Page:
Dr. Paul Slovic, a psychologist interested in how we make decisions in the face of risk, initially saw them emerge in his research over time. If something has catastrophic potential, it can often be perceived as inherently riskier even if the risk itself is very low. This is why nuclear power is commonly seen as much more dangerous than it actually is: people remember Chernobyl. If something is unfamiliar, it might also boost its perceived risk. If we don’t feel in control of a thing’s potential for harm, we will think it riskier. Ditto when children are involved.
Media coverage can also make rare events very salient in the mind and thus skew our perception of how likely they are to happen. Many of us remember the dramatic reporting over anthrax scares, Satanic cults, and terrorism. Speaking of the latter, the German psychologist Gerd Gigerenzer calculated that, in the year following the 9/11 terrorist attacks in the United States, fewer Americans flew on airplanes and more took to the rural interstate highways, resulting in an extra 1,595 deaths due to fatal car crashes. This is roughly six times more than the number of passengers who died in the four fatal flights on 9/11. The fear of flying following a catastrophic, highly publicized attack potentially led to more deaths as people sought to avoid what they believed to be the bigger risk: dying in an airplane taken over by terrorists.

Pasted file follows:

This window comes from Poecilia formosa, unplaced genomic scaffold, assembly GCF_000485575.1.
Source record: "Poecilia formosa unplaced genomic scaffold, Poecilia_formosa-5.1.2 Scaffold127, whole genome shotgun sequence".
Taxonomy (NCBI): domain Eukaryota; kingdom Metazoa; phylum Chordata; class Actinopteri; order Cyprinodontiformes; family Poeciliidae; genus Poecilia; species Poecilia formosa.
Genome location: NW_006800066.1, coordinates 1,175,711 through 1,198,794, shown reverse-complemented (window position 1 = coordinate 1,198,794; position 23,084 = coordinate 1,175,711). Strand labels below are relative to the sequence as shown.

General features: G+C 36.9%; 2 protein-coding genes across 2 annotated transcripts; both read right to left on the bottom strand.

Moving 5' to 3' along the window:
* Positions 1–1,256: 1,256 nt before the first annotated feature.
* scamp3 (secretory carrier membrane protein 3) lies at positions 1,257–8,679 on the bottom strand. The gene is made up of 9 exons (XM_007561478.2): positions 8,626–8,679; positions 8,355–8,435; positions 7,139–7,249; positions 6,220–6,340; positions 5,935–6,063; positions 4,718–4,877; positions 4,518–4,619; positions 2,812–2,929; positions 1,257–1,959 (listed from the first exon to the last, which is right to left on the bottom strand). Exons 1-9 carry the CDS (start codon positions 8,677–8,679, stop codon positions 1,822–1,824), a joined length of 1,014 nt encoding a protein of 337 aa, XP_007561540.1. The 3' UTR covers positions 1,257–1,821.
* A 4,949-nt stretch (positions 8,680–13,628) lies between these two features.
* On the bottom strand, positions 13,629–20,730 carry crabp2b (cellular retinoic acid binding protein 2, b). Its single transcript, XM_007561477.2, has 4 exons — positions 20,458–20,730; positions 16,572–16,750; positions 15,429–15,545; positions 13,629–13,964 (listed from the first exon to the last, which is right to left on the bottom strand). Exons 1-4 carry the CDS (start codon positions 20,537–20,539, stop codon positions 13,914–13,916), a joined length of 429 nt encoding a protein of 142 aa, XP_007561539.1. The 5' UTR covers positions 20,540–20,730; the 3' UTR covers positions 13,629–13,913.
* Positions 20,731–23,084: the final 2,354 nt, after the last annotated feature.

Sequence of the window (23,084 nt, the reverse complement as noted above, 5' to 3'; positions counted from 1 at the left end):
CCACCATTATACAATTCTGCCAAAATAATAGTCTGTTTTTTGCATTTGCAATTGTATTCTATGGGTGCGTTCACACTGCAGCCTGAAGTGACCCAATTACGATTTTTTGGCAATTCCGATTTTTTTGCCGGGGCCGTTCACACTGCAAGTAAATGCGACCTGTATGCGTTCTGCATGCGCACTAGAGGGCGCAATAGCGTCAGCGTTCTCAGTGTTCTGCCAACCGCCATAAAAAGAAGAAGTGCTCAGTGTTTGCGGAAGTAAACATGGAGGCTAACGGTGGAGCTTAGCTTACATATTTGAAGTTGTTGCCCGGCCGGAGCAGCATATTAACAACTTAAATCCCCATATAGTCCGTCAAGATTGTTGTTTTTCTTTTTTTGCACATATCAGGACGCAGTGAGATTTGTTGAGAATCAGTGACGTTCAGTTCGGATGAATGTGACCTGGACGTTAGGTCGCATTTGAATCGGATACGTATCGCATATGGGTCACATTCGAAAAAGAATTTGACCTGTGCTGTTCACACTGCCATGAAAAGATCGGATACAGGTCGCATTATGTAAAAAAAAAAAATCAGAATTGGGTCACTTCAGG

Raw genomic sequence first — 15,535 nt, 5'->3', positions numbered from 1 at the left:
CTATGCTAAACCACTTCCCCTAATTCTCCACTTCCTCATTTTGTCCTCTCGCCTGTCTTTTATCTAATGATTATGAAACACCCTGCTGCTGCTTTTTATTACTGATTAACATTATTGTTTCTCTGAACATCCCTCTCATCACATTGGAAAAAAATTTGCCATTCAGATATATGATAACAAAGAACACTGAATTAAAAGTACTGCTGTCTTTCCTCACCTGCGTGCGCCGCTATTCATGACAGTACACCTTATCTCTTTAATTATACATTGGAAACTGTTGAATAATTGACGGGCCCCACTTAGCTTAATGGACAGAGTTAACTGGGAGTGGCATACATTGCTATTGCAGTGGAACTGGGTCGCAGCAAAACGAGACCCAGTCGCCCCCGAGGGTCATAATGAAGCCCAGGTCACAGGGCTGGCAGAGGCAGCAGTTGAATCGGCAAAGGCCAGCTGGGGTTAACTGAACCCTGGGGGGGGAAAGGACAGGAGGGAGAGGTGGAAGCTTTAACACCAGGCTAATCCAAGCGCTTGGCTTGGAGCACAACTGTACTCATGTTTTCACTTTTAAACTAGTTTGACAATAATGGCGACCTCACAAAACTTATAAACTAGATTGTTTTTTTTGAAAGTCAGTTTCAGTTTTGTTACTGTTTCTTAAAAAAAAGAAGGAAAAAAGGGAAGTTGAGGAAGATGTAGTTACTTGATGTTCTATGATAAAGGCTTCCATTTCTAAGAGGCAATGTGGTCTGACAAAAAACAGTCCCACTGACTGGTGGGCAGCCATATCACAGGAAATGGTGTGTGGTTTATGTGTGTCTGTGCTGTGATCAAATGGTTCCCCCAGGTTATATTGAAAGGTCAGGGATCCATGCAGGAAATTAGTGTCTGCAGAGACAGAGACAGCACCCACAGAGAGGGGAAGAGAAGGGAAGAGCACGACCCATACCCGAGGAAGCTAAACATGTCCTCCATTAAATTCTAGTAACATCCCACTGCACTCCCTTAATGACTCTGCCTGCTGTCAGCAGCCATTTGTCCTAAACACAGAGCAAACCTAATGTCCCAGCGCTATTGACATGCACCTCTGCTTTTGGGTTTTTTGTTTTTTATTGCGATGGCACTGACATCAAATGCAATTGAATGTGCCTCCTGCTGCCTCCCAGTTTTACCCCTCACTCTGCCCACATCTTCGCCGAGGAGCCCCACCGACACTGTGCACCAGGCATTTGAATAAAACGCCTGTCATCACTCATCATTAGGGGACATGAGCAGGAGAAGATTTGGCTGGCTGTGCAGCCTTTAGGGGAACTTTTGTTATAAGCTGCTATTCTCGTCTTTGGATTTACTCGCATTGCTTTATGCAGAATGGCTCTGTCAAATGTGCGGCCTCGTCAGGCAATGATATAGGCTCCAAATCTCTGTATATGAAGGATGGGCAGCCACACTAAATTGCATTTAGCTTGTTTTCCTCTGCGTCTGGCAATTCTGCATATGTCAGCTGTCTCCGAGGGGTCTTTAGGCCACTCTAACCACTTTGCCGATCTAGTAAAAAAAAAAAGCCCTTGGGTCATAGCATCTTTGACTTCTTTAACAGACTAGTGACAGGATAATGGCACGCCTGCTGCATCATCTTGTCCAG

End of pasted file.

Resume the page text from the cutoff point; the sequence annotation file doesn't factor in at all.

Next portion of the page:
Over time, this list of factors that predispose us to inflate risk got trimmed down to a single, very strong predictor of how people felt about the risk of a particular technology or activity: the dread factor. It is a gut-level, immediate reaction of fear toward a potential risk, and it rapidly takes over our more rational way of thinking.
The COVID-19 vaccines have certainly elicited their share of dread among some people. Early reports of individuals fainting during vaccination led to a bit of a panic, even though vasovagal syncope (the medical term for this type of fainting) is well known; it can be triggered by the fear of needles, sharp pain, or the sight of blood; and it affects up to 40% of us at some point in our lives.
The risk of myocarditis (an inflammation of the heart muscle) with the RNA-based COVID-19 vaccines appears to be incredibly low (12.6 cases per million second doses administered), and myocarditis itself can be caused by common viruses and is thought to be under-diagnosed since many people experience no symptoms at all. But intense media coverage of this very rare side effect can skew our perception of its risk.